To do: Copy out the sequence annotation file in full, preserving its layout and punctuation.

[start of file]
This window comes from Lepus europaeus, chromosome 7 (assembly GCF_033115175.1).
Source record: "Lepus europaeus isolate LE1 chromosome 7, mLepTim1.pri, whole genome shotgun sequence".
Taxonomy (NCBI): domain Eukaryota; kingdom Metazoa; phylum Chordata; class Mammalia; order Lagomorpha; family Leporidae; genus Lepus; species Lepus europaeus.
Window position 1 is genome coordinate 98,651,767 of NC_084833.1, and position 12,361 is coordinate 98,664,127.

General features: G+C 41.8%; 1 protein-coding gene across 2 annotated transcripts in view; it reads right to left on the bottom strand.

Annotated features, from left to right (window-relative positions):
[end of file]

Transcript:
This window comes from Lepus europaeus, chromosome 7 (assembly GCF_033115175.1).
Source record: "Lepus europaeus isolate LE1 chromosome 7, mLepTim1.pri, whole genome shotgun sequence".
Taxonomy (NCBI): domain Eukaryota; kingdom Metazoa; phylum Chordata; class Mammalia; order Lagomorpha; family Leporidae; genus Lepus; species Lepus europaeus.
Window position 1 is genome coordinate 98,651,767 of NC_084833.1, and position 12,361 is coordinate 98,664,127.

General features: G+C 41.8%; 1 protein-coding gene across 2 annotated transcripts in view; it reads right to left on the bottom strand.

Annotated features, from left to right (window-relative positions):